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Konkani: Frequently Asked Questions

Last Updated: May 09, 2017 

After publication of Kamat's History of the Konkani Language, we received a large number of questions about Konkani and Konkanis (the Konkani speaking people). We could not answer them individually, so we asked Dr. Jyotsna Kamat to compile this FAQ.

Q Where does the word Konkani come from ?
A "Kum" represents mother earth and "Kana", dust or an atom (from Sanskrit). Over years, worshippers of mother earth were recognized as Konkanis. One can safely say that the early generation of Konkanis were farmers, a profession that predominated the community till recent times.

 

Q Why the term Saraswats ?
A River Saraswati is mentioned frequently in Rig Veda and the tribe of Aryans who resided in the large valley of the Saraswati River were known as Saraswats.  Saraswati was a mighty river in ancient times  and dried up some 4000 years ago.  The lost courses of the river have been recently traced by satellite imagery and extensive excavations conducted in western region of the subcontinent. The large region is referred to as Saraswati Mandala in  Vedas  and was a home to learned Brahmins who specialized in Vedic studies, astrology, mathematics, navigation, medicine and mainly metaphysics.  When the river dried up, and agriculture, their main profession suffered, they moved to different regions. Hence we find Saraswats in Rajasthan, Gujarat, Punjab, Kashmir (they are known as Pundits, but essentially they are Saraswats), Uttara Pradesh and the South.  They came to Goa and western Maharashtra (today's Konkan belt)  via the sea route. Over centuries the Saraswats localized and hence the diversity in their language and traits. Saraswats are recognized even today for their intelligence, hard work, resilience and accommodative spirit throughout India.

 

Q Why the term Gouda Saraswats ?
A Gowda (a.k.a. Goud, Gauda) Saraswats have their prefix because of the great Guru (teacher) Goudapada. His disciple Govinda Bhagawatpada was the Guru of Sri Shankaracharya who revived Hinduism and advocated the Advaita (monism) philosophy of Goudapadacharya. The first Matha at Kavale (Goa) was built in the 9th century in honor of Goudapada. At one time, all Konkani Saraswats followed Advaita taught by Goudapada and Shankara and came to be known as Gowda Saraswats.

Gouda is the name of the northwest region of  ancient Bengal. It is also name of the ancient city of that region known for higher learning. Many great philosophers, poets, logicians hailed from that region .

 

Q How come Konkani Brahmins eat fish ?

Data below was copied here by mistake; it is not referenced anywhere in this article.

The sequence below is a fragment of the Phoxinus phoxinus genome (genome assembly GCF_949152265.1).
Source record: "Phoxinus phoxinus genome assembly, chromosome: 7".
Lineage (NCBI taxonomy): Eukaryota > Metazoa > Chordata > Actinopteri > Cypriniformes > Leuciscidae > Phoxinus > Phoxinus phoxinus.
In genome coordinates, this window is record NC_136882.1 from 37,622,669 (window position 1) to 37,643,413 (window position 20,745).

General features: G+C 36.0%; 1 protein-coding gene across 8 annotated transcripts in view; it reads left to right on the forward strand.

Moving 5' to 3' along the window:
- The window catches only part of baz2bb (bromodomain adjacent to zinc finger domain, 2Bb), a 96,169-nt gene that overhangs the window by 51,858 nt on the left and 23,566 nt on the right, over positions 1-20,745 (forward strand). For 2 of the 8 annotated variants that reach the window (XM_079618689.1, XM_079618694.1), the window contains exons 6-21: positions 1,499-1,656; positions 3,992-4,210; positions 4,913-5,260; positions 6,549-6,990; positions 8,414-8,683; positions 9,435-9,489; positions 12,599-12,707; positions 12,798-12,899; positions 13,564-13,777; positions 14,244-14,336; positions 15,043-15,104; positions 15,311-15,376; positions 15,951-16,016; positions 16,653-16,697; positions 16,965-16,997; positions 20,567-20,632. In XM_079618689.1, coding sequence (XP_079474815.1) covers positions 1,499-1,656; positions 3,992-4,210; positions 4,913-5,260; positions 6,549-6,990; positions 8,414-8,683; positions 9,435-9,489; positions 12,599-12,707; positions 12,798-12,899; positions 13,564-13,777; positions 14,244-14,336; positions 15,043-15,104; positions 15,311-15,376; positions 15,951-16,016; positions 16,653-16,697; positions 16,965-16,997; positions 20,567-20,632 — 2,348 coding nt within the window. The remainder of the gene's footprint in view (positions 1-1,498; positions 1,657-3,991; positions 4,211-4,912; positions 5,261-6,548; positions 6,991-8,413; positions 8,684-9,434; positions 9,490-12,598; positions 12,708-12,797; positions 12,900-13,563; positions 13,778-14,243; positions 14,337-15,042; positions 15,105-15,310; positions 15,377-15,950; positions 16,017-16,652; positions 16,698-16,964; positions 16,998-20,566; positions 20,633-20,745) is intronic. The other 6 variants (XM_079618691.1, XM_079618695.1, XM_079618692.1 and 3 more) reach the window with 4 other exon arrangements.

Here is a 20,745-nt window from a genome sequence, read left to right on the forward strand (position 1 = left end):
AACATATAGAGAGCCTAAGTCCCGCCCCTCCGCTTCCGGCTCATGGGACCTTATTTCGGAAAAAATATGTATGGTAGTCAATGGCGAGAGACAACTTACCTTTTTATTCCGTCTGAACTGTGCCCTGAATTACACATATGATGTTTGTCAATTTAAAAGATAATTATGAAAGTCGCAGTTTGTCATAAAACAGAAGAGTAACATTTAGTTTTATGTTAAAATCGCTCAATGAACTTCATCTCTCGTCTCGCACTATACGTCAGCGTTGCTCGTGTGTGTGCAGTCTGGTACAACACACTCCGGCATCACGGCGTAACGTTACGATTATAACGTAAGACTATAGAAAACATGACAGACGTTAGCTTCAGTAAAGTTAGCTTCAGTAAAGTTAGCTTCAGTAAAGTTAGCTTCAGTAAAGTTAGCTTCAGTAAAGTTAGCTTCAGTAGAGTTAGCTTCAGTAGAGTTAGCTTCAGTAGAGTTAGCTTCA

A Fish eating is probably due to their proximity to the vast waters of Indian subcontinent. Like Bengali Brahmins (who are not Saraswats), the Konkani Brahmins have always consumed fish except on religious functions. Fish eating can also be attributed to the very flexible and open minded (developed?) faiths the Konkanis have followed.

 

Q What is Konkani faith ?
A At one time, all Konkani Saraswats followed Advaita taught by Goudapadacharya and Shankaracharya. They were Shaivaites and worshipped Lord Shiva and his wife Shakti (a.k.a. Durga, Mahalasa and Parvati). Later, many became followers of Madhvacharya, who advocated Dvatism and started worshipping Lord Vishnu, while keeping their Shaivaite rituals. This is the reason why you notice Konkanis offering prayers to all deities, including Ganapati and Surya (the Sun God).

A large number of Konkanis today practice Islam, Roman Catholic and Protestant religions
See: The Christians of Karavali -- Kannada language article on the Konkani speaking Christians of Indian West Coast

 

Q Whither Konkani Culture?
A It is a well established fact that the Saraswats scattered throughout the world are westernized. With rapid globalization, there is hardly a future for smaller groups and languages. Konkani is no exception. Younger generations of Konkanis living outside of Konkan belt hardly speak Konkani at home. In old times, due to poor transportation in India and social isolation, the Konkanis adhered to their language, deities, and customs which made them aware of their identity.  Now there is no dire need for unity in the community and the culture has suffered.

There are some efforts to rejuvenate the Konkani heritage. I have seen some Konkani web sites. A publisher from Goa has volunteered to publish Kamat's book in Konkani! At the request of Sunaparanth in 1995, I had painstakingly collected Konkani vyovyo (traditional wedding poems- it is available for researchers. please contact), which is a fast dying literary art. But no art forms can survive when there is no patronage. Read my experiences at the 1999 Konkani Convention.

 

 

References:

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Konkani Potpourri

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